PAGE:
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Since joining The Walt Disney Co. a decade ago, Luke Kang, the company’s president for the Asia-Pacific region, has headed up several of the media giant’s most urgent international business priorities.
He has managed Disney’s China business since 2014, during a period when the Shanghai Disney Resort finally opened its doors and the country became the world’s largest theatrical film market, with titles like Avengers: Endgame earning over $600 million there. In 2017, Kang’s responsibilities were expanded to include Japan, South Korea, Southeast Asia and Australia/New Zealand — just in time for him to oversee the integration of 21st Century Fox’s businesses across the region following Disney’s acquisition of the rival studio.
Today, as with all of the Disney empire, Kang’s primary focus is to drive subscriber growth for Disney+. Again, the timing of his remit is fortuitous: While Disney+ still has room to grow everywhere, chief rival Netflix has reached a plateau in North America, while Asia has emerged as its most vital growth market (more than half of Netflix’s 4.2 million new subscribers in the third quarter came from APAC). With Korean drama and Japanese anime continuing to find greater traction with consumers globally, the broader Asia Pacific region is likely to remain both an increasingly competitive content hub and the top source of subscriber growth for U.S. streaming giants for years to come.
Disney unveiled its very first arsenal of Asian originals for Disney+ last week, hosting a splashy online content showcase out of its various Asia offices Oct. 13. The company shared 18 local-language originals to be produced over the coming year in Japan, South Korea, Indonesia, greater China and Australia. The titles spanned both series and film, with genres ranging from scripted drama to variety shows, anime, documentary, comedy, romance, science-fiction, horror and more. During the same event, Kang committed to greenlighting more than 50 Asian originals by 2023 — an exponential uptick of the company’s traditional local-language output.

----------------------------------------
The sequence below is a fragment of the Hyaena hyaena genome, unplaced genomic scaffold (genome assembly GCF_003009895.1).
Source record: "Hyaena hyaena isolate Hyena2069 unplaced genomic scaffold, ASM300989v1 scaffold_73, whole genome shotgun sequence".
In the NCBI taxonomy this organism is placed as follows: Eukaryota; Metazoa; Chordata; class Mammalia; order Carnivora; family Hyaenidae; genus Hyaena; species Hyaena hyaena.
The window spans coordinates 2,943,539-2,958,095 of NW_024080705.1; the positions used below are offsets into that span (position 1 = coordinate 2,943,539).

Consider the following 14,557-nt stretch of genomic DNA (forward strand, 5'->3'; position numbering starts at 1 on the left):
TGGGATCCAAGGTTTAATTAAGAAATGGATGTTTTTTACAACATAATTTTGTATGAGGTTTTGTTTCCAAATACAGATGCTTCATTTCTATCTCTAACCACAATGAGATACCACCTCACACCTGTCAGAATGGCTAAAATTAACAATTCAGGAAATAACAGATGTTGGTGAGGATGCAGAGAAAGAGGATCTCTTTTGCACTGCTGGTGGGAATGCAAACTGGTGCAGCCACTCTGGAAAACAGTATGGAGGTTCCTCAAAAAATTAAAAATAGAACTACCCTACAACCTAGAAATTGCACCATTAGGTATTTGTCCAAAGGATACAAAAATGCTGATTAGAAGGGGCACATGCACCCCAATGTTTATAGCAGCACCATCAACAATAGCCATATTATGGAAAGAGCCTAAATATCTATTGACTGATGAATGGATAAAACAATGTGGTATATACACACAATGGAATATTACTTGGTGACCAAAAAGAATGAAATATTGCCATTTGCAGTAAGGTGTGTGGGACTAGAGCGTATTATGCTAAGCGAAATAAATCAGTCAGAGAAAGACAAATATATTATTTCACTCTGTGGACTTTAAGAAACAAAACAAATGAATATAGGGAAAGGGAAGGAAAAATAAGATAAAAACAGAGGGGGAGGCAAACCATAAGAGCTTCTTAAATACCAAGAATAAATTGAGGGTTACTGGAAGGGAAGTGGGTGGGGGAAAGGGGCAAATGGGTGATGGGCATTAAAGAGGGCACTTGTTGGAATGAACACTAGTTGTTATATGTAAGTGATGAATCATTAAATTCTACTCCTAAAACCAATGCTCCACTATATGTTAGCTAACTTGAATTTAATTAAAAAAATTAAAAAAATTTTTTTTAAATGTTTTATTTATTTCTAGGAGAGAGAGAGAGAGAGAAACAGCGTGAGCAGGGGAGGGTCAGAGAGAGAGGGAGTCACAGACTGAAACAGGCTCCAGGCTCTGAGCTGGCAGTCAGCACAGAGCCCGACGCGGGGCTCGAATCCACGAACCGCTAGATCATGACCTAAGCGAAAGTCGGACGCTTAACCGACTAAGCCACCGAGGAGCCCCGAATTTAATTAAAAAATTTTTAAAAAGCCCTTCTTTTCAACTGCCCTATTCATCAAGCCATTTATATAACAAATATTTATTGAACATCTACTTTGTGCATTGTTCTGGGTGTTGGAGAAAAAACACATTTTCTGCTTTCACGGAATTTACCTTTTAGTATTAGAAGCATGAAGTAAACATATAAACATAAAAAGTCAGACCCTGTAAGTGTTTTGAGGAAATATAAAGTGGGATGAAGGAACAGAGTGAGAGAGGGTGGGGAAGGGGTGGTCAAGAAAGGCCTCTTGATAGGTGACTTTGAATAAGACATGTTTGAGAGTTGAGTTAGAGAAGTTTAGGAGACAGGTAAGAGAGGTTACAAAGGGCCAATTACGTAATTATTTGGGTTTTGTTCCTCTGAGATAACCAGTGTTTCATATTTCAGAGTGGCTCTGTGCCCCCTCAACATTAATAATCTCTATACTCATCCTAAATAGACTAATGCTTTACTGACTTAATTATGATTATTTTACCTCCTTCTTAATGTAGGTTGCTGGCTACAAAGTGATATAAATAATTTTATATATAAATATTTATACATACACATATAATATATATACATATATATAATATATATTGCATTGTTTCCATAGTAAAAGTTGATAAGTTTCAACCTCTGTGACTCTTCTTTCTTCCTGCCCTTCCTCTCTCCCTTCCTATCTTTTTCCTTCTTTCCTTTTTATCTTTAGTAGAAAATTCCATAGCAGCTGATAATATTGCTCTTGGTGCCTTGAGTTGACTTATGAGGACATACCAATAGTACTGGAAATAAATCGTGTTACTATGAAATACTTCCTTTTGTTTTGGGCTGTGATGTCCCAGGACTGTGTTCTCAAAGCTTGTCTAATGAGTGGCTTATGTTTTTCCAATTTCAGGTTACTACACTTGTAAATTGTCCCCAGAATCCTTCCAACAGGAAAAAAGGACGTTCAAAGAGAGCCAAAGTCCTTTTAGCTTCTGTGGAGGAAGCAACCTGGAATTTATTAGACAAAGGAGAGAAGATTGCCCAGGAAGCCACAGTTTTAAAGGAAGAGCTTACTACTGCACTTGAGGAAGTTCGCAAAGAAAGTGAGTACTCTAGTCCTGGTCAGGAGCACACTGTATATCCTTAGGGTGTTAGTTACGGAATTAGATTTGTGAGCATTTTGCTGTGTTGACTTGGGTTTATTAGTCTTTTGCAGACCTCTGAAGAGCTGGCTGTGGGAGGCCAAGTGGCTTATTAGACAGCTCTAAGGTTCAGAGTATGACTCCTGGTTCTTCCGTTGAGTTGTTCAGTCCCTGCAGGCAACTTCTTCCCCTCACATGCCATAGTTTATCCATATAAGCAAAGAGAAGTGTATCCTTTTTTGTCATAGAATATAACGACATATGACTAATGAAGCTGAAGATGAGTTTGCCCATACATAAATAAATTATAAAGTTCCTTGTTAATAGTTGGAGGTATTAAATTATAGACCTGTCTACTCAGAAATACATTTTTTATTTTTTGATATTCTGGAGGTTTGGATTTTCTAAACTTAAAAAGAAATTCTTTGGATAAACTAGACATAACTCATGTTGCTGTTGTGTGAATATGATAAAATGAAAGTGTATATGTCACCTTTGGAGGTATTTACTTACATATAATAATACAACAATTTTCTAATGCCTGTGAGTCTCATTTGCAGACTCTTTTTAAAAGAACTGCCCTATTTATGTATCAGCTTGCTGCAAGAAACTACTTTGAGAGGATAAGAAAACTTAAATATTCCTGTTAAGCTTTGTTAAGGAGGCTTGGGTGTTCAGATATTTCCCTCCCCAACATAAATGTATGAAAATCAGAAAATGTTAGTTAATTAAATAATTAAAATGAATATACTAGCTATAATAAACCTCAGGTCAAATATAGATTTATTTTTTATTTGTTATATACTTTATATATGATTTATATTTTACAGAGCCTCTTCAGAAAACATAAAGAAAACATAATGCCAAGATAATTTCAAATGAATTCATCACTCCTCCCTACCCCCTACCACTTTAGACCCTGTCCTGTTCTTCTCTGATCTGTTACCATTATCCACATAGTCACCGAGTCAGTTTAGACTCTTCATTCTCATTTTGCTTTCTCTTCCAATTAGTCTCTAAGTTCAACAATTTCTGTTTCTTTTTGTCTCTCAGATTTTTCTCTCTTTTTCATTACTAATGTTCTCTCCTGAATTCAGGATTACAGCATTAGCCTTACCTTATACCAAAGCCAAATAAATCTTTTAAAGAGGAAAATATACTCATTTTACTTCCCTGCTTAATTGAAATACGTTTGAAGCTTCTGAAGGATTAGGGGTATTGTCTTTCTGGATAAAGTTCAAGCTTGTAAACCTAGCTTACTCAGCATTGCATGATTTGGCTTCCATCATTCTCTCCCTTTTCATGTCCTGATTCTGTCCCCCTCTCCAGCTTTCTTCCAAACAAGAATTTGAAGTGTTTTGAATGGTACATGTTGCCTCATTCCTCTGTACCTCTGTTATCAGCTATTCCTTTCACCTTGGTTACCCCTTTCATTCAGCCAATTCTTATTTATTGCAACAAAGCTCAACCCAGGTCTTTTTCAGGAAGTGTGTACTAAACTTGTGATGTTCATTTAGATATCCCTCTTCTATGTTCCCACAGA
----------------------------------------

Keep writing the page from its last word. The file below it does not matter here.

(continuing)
The Hollywood Reporter recently connected with Kang at his office in Seoul via Zoom to talk through his strategy for Disney+ dominance in APAC — as well as the increasingly fraught business climate for U.S. media companies in China.
When it comes to localized content in Asia, a natural place to start is probably South Korea. The whole world is buzzing about South Korean content at the moment thanks to the success of Squid Game. So, to put an even finer point on it, among the global streamers, Netflix has established a pretty significant head start in producing a large volume of original Korean content. And since Korean content travels so well, prices for top Korean talent are already going through the roof — before services like Disney+ and HBO Max have even launched there. So how are you approaching the Korean content landscape and how are you coping with some of these cost and capacity-related challenges?
Well, we’ve had a permanent operation in South Korea for over 30 years and we have a very robust business here. It’s a top-five film market for us globally and we’ve really had a lot of success. We’ve been plugged into the ecosystem in South Korea for decades. Just to give you some examples, we shot parts of Avengers: Age of Ultron here; we shot parts of Black Panther here. We’ve had a very significant presence in our consumer products businesses and in our television businesses. So South Korea is not new to us. We are really starting in a position of strength, where we have deep relationships. So we’re very excited about the opportunity South Korea presents.
The fact that South Korean content works regionally is not a surprise. That’s been going on for almost a couple of decades now. But the fact that Korean content is now really expanding its reach even further is something that’s very exciting for us.